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Terminal prints ^C when hitting Ctrl-C on command line or running process

Many old parchements have much of their text hidden or lost...

As anyone else, I use Ctrl-C all the time.

I start writing something in my terminal and it's not what I needed, I hit Ctrl-C to Cancel that line.

This is the same as the Ctrl-C to Cancel a program. In that case it sends a SIGINT to the running process (this assumes that you are running a process that did not detach itself from your console.)

Although on the command line I often do that because I want to keep what I just typed right there on the screen because I will use it, just not right now. And when a ^C is printed in there, that's just really not practical!?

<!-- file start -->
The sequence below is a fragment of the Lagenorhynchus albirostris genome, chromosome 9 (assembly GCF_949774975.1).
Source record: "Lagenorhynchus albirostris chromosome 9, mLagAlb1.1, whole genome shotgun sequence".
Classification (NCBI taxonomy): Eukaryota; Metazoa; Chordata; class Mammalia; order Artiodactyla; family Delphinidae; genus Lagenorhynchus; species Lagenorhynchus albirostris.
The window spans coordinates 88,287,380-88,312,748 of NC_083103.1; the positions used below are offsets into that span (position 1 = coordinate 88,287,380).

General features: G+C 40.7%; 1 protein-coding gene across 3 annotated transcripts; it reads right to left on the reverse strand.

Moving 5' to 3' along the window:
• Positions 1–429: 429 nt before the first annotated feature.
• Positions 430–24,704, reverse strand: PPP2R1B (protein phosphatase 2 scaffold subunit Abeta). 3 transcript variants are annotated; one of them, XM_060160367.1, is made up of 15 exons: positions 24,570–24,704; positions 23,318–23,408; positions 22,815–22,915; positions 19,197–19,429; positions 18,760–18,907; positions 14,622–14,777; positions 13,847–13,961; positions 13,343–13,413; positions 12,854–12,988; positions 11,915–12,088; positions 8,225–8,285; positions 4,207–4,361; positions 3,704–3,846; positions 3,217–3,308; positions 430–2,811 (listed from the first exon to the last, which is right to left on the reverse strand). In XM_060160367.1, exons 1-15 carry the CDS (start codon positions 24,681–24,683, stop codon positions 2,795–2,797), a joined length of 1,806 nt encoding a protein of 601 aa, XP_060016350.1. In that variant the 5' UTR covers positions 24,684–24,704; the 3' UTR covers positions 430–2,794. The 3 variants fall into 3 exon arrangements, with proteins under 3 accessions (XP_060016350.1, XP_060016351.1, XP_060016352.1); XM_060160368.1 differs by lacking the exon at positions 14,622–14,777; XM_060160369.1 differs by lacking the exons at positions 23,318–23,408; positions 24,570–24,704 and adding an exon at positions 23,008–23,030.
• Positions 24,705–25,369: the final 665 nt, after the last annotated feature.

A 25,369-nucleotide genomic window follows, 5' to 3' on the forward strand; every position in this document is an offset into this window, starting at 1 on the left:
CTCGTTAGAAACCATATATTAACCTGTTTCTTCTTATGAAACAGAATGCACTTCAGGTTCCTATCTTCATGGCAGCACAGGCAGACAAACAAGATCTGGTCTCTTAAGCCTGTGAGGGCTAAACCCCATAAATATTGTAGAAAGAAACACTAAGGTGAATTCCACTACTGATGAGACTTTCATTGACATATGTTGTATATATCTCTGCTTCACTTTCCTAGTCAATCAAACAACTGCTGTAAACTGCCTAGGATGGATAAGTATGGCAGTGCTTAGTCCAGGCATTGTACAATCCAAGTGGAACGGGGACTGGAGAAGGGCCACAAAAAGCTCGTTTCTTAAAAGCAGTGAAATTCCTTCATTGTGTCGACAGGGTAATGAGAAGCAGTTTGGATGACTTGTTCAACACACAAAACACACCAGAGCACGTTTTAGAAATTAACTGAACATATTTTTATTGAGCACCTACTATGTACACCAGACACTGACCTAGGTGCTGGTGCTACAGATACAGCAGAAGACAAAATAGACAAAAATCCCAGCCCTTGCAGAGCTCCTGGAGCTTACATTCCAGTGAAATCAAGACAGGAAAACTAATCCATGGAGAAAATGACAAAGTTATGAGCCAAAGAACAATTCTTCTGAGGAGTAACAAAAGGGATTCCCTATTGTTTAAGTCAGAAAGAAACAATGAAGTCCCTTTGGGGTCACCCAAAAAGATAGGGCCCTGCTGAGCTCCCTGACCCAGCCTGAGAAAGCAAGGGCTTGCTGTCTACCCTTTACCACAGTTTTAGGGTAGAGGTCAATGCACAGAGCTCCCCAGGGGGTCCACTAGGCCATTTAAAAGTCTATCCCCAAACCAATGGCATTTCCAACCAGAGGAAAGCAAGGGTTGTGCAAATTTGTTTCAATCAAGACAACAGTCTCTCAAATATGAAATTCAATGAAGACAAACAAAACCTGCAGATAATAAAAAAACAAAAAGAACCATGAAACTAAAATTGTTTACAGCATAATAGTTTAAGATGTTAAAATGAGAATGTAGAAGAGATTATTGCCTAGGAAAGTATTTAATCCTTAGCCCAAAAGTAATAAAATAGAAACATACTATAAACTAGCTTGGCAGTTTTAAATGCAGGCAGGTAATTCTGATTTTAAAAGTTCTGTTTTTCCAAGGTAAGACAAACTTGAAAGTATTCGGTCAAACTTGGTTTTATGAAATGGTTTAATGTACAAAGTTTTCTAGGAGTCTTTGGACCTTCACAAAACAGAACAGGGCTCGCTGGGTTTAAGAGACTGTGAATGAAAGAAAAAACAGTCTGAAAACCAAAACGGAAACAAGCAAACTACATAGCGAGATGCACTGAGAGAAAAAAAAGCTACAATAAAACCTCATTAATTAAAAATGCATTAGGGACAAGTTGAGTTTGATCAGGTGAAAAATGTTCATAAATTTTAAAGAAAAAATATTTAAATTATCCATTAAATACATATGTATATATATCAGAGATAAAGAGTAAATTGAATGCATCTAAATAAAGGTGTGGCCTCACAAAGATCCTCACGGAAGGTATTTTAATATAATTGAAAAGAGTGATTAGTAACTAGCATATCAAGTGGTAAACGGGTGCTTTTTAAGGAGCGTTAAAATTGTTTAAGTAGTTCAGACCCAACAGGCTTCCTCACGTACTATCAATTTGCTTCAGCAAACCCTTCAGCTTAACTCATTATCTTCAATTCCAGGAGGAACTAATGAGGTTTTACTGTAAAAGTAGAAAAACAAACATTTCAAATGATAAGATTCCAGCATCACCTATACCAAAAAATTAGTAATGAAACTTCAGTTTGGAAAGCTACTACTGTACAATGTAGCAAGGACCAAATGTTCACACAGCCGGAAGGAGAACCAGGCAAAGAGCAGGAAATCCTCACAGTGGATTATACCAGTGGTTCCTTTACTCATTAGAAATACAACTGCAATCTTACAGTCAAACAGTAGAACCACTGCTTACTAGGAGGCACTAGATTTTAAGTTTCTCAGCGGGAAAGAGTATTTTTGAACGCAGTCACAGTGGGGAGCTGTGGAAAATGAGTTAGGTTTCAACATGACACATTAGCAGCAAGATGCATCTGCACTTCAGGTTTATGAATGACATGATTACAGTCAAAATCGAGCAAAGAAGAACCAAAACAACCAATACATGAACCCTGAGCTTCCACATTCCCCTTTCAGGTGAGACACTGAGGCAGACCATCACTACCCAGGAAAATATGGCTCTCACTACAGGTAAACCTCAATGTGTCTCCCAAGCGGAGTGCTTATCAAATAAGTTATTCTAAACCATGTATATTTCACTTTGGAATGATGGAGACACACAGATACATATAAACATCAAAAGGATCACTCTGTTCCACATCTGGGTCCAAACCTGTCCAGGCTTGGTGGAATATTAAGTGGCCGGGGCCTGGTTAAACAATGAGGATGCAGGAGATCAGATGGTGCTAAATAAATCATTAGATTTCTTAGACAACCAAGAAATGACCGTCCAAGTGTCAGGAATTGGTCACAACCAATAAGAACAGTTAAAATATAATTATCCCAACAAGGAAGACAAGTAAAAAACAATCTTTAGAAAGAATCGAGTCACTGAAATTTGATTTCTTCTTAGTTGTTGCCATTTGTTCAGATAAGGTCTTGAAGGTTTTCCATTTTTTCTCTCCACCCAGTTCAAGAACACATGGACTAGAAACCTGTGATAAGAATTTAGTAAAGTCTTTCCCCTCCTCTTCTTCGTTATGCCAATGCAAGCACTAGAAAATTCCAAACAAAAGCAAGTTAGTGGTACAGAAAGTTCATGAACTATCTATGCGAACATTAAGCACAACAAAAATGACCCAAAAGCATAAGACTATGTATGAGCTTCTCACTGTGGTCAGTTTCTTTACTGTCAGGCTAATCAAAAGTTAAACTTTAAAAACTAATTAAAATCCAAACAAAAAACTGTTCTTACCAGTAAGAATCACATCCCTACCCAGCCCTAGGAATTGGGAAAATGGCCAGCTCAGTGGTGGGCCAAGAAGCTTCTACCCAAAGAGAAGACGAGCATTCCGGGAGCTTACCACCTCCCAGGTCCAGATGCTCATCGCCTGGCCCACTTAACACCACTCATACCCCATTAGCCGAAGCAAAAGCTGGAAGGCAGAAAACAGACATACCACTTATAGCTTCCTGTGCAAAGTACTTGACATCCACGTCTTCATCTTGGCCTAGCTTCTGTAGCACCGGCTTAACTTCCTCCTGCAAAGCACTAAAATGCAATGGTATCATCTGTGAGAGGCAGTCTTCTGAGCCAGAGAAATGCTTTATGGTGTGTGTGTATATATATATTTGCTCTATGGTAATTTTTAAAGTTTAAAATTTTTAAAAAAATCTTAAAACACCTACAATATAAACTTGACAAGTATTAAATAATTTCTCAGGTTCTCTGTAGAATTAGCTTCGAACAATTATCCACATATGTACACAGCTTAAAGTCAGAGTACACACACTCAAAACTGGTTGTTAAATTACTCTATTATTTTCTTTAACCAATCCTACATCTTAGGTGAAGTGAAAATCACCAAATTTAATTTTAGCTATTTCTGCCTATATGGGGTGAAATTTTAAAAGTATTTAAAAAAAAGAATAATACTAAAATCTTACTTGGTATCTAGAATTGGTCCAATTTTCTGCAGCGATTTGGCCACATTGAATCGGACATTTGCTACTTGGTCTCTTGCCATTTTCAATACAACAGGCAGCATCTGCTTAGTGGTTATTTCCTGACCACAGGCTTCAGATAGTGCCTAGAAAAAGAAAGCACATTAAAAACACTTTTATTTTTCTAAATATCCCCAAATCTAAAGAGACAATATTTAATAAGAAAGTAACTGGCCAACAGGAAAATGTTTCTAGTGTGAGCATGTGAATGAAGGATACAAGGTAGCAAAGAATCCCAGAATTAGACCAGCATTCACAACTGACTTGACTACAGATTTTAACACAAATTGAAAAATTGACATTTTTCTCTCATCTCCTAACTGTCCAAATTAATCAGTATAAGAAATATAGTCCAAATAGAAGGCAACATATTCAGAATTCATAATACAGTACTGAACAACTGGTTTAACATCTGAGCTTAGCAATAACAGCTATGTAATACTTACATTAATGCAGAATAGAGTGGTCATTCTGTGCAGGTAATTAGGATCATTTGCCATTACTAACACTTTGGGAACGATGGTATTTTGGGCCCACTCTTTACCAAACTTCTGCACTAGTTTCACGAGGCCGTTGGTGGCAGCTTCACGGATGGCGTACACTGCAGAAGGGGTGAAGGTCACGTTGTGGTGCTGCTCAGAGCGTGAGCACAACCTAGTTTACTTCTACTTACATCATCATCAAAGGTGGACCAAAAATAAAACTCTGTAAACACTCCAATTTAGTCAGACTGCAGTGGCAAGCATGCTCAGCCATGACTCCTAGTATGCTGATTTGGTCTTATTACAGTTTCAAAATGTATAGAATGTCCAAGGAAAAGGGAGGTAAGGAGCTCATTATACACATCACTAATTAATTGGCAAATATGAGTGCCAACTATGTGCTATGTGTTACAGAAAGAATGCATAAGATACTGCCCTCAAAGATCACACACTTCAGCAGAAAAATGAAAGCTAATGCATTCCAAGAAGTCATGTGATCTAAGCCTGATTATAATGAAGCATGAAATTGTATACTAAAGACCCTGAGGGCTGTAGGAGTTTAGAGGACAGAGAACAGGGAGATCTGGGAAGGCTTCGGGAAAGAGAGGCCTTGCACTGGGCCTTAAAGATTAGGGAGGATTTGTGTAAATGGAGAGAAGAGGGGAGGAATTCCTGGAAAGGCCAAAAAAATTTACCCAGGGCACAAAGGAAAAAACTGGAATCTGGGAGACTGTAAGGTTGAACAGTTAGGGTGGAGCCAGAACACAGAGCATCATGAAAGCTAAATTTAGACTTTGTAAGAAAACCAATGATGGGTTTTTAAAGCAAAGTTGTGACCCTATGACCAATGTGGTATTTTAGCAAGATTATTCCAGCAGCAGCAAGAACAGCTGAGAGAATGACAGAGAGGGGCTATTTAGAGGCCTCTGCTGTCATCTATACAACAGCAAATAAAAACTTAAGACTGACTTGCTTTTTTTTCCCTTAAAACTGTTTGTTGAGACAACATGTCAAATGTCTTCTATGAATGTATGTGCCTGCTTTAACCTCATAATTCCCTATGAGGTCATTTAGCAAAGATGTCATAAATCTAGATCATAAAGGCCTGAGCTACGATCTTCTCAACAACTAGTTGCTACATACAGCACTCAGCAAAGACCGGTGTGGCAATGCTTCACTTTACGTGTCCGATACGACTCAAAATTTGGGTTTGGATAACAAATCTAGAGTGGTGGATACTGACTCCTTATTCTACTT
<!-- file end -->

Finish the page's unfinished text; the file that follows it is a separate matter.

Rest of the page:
It looks like this started to appear since Ubuntu 9.10 or so. Nothing wrong, it is part of the POSIX specs, but I wanted to hide it... old habits are hard to break! The command to do is as follow:

stty -echoctl

This command tells your TTY to not (-) echo controls (ctl).

Voilà! That's how you remove the ^C when hitting Ctrl-C in your terminal. Easy... right?

Of course, you should include that in your ~/.bashrc file so that way it's always off when you reboot.

To restore the controls, use the same name without the dash:

stty echoctl

Also, you may use ctlecho, which is a synonym of echoctl.